You also need to take some other factors into account as you plan a preventative maintenance program. Consider your location—if your equipment is operating in extreme temperatures, make it a point to examine all components of your hydraulic hoses on a more frequent basis. Always keep a detailed log of all inspections and repairs so you’re able to monitor maintenance trends and general problem spots.
Recognize the signs of hydraulic hose failure
Pay attention to how your equipment sounds, looks and feels as you’re using it. Since you likely use your equipment frequently, you’ll be able to detect if something’s off. Rely on your eyes, ears and nose to be your inspection tools. If you notice anything out of the ordinary, it’s best to consult the professionals. An experienced technician is able to spot early warning signs of hydraulic hose failure. A technician should inspect hose covers and connectors to look for any damage and perform a complete hose and hydraulic fitting inspection. This should be part of your regular preventative maintenance plan, helping you identify any issues or weaknesses before a failure.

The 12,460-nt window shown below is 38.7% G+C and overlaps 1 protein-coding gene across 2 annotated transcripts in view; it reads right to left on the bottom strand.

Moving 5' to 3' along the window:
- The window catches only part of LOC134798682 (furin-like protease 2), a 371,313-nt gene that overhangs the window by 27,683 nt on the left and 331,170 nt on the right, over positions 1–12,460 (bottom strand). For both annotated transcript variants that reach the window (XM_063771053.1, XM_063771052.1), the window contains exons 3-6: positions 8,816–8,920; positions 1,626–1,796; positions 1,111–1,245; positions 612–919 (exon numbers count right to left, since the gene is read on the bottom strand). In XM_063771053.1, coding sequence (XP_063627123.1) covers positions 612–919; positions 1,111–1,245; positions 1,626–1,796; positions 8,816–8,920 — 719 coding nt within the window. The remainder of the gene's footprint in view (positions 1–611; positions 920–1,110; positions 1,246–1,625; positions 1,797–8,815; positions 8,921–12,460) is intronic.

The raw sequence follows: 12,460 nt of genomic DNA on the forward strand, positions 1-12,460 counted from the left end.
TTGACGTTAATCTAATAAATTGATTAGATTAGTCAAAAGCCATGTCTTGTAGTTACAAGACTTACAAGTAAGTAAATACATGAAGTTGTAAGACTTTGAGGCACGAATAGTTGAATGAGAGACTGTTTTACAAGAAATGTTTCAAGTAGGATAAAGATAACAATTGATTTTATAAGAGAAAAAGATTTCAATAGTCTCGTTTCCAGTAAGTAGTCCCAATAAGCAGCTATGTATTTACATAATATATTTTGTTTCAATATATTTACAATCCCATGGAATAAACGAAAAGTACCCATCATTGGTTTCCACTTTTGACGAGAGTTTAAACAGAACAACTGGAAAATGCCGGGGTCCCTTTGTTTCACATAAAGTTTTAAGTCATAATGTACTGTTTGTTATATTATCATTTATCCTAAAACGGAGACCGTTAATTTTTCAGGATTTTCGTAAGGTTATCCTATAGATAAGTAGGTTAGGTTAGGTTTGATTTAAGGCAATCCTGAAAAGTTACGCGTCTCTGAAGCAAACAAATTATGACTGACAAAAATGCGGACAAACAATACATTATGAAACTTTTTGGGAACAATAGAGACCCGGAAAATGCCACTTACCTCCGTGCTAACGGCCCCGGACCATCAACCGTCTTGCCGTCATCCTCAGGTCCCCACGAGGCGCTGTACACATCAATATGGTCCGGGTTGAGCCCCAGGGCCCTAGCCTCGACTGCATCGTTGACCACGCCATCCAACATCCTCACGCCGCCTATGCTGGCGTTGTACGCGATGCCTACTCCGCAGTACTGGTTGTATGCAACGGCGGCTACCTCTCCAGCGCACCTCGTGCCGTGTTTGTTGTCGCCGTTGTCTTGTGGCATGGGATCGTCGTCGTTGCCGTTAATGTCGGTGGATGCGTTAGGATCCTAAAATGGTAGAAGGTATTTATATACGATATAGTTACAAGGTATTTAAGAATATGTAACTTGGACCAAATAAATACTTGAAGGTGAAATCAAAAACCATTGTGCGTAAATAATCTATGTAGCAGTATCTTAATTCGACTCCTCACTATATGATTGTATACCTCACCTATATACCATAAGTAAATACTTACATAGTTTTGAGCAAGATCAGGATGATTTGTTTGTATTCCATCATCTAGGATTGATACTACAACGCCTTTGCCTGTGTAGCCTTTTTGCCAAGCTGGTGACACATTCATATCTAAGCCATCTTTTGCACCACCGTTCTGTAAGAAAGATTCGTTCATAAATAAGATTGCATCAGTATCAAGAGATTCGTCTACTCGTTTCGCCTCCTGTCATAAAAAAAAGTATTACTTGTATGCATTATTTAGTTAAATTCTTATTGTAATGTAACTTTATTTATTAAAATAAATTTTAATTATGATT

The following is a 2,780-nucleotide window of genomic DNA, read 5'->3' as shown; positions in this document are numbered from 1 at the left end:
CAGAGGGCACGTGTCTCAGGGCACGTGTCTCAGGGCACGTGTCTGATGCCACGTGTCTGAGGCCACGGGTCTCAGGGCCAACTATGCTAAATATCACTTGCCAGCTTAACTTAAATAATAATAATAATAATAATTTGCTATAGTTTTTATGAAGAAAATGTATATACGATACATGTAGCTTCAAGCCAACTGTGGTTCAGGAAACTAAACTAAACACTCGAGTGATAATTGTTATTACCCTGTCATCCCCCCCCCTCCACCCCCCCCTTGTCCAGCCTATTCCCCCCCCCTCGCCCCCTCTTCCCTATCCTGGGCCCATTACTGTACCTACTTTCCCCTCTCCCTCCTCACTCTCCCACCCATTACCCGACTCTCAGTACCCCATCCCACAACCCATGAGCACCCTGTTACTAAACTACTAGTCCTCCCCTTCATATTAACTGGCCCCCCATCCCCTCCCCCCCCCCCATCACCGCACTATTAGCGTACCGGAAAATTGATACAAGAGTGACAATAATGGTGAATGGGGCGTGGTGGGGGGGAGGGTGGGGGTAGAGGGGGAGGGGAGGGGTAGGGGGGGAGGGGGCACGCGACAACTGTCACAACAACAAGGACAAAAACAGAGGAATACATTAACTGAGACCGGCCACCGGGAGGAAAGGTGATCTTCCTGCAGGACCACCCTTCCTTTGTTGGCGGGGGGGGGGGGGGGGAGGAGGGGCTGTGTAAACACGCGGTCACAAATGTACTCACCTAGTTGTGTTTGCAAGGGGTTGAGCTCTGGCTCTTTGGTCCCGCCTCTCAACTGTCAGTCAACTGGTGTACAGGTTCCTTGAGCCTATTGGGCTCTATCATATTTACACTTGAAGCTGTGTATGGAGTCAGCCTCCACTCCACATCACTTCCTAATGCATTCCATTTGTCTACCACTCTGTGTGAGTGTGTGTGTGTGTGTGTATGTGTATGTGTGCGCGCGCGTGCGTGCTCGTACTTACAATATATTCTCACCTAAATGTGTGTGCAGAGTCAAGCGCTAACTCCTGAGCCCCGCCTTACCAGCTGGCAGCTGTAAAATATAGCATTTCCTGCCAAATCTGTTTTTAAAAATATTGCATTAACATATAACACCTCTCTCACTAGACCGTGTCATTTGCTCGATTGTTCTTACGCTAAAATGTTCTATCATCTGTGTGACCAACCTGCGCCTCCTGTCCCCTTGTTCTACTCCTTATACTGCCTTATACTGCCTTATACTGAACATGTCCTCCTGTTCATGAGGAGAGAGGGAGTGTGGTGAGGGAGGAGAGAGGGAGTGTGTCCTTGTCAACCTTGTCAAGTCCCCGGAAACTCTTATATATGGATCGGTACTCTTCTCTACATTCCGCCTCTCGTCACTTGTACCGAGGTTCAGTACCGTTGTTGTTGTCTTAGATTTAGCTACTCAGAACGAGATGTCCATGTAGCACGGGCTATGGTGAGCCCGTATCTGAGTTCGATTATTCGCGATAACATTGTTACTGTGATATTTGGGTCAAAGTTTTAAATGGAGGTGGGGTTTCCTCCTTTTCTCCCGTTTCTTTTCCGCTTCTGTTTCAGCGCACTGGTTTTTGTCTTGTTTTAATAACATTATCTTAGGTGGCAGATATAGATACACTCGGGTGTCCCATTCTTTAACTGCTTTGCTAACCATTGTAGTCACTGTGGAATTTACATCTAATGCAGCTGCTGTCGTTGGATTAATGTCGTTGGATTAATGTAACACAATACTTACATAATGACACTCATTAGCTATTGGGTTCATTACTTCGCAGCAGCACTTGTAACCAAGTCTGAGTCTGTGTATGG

Take a close look at the fittings
Your hose connectors play a vital role in keeping you safe as you use heavy machinery. During hydraulic fitting maintenance in Lexington, OR, a professional technician performs a hydraulic fitting inspection to check your hose connectors for cracks, corrosion and any other damage. A damaged connector will inevitably lead to leaks—or worse, to a burst hose—which is why you need to spot and address these problems immediately. Keep in mind that stretching a hose too tightly can cause the unit to burst at the fitting—perform a careful inspection to make sure this never happens.